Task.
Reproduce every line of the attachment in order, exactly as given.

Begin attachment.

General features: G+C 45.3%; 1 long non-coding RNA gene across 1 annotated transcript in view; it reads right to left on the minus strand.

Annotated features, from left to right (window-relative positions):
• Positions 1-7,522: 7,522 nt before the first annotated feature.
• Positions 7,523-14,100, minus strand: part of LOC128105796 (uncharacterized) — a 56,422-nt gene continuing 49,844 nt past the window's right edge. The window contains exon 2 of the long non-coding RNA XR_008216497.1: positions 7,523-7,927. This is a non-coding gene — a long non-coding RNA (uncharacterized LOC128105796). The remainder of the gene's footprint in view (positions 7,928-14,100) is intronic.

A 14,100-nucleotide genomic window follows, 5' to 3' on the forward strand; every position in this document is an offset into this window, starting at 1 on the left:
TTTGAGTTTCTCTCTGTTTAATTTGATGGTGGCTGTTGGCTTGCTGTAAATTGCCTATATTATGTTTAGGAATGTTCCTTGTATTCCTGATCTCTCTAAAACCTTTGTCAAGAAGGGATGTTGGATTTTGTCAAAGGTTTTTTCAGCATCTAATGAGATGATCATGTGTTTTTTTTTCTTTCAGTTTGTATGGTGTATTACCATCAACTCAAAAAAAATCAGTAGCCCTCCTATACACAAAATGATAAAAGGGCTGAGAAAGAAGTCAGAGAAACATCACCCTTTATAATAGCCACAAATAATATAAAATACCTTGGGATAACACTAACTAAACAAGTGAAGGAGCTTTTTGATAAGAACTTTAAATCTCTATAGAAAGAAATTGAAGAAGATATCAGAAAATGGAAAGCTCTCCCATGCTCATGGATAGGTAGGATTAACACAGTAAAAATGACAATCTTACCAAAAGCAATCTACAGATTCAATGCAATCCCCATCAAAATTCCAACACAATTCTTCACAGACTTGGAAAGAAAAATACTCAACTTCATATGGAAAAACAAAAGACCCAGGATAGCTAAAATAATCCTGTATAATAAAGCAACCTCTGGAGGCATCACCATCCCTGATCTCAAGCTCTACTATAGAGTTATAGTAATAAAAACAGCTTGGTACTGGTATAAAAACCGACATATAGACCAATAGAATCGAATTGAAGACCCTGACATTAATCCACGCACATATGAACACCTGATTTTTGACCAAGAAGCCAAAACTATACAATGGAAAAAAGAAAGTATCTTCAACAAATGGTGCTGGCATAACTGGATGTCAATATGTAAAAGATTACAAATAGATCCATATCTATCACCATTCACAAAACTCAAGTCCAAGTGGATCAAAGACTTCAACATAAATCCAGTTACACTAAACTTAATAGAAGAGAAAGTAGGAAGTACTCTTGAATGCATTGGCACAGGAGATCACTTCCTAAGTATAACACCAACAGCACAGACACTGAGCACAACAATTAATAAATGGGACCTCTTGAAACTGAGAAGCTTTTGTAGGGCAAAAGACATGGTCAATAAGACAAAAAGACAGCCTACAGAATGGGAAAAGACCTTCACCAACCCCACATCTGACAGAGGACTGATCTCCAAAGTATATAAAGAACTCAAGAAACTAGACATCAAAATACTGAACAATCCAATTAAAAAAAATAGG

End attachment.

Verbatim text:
General features: G+C 45.3%; 1 long non-coding RNA gene across 1 annotated transcript in view; it reads right to left on the minus strand.

Annotated features, from left to right (window-relative positions):
• Positions 1-7,522: 7,522 nt before the first annotated feature.
• Positions 7,523-14,100, minus strand: part of LOC128105796 (uncharacterized) — a 56,422-nt gene continuing 49,844 nt past the window's right edge. The window contains exon 2 of the long non-coding RNA XR_008216497.1: positions 7,523-7,927. This is a non-coding gene — a long non-coding RNA (uncharacterized LOC128105796). The remainder of the gene's footprint in view (positions 7,928-14,100) is intronic.

A 14,100-nucleotide genomic window follows, 5' to 3' on the forward strand; every position in this document is an offset into this window, starting at 1 on the left:
TTTGAGTTTCTCTCTGTTTAATTTGATGGTGGCTGTTGGCTTGCTGTAAATTGCCTATATTATGTTTAGGAATGTTCCTTGTATTCCTGATCTCTCTAAAACCTTTGTCAAGAAGGGATGTTGGATTTTGTCAAAGGTTTTTTCAGCATCTAATGAGATGATCATGTGTTTTTTTTTCTTTCAGTTTGTATGGTGTATTACCATCAACTCAAAAAAAATCAGTAGCCCTCCTATACACAAAATGATAAAAGGGCTGAGAAAGAAGTCAGAGAAACATCACCCTTTATAATAGCCACAAATAATATAAAATACCTTGGGATAACACTAACTAAACAAGTGAAGGAGCTTTTTGATAAGAACTTTAAATCTCTATAGAAAGAAATTGAAGAAGATATCAGAAAATGGAAAGCTCTCCCATGCTCATGGATAGGTAGGATTAACACAGTAAAAATGACAATCTTACCAAAAGCAATCTACAGATTCAATGCAATCCCCATCAAAATTCCAACACAATTCTTCACAGACTTGGAAAGAAAAATACTCAACTTCATATGGAAAAACAAAAGACCCAGGATAGCTAAAATAATCCTGTATAATAAAGCAACCTCTGGAGGCATCACCATCCCTGATCTCAAGCTCTACTATAGAGTTATAGTAATAAAAACAGCTTGGTACTGGTATAAAAACCGACATATAGACCAATAGAATCGAATTGAAGACCCTGACATTAATCCACGCACATATGAACACCTGATTTTTGACCAAGAAGCCAAAACTATACAATGGAAAAAAGAAAGTATCTTCAACAAATGGTGCTGGCATAACTGGATGTCAATATGTAAAAGATTACAAATAGATCCATATCTATCACCATTCACAAAACTCAAGTCCAAGTGGATCAAAGACTTCAACATAAATCCAGTTACACTAAACTTAATAGAAGAGAAAGTAGGAAGTACTCTTGAATGCATTGGCACAGGAGATCACTTCCTAAGTATAACACCAACAGCACAGACACTGAGCACAACAATTAATAAATGGGACCTCTTGAAACTGAGAAGCTTTTGTAGGGCAAAAGACATGGTCAATAAGACAAAAAGACAGCCTACAGAATGGGAAAAGACCTTCACCAACCCCACATCTGACAGAGGACTGATCTCCAAAGTATATAAAGAACTCAAGAAACTAGACATCAAAATACTGAACAATCCAATTAAAAAAAATAGG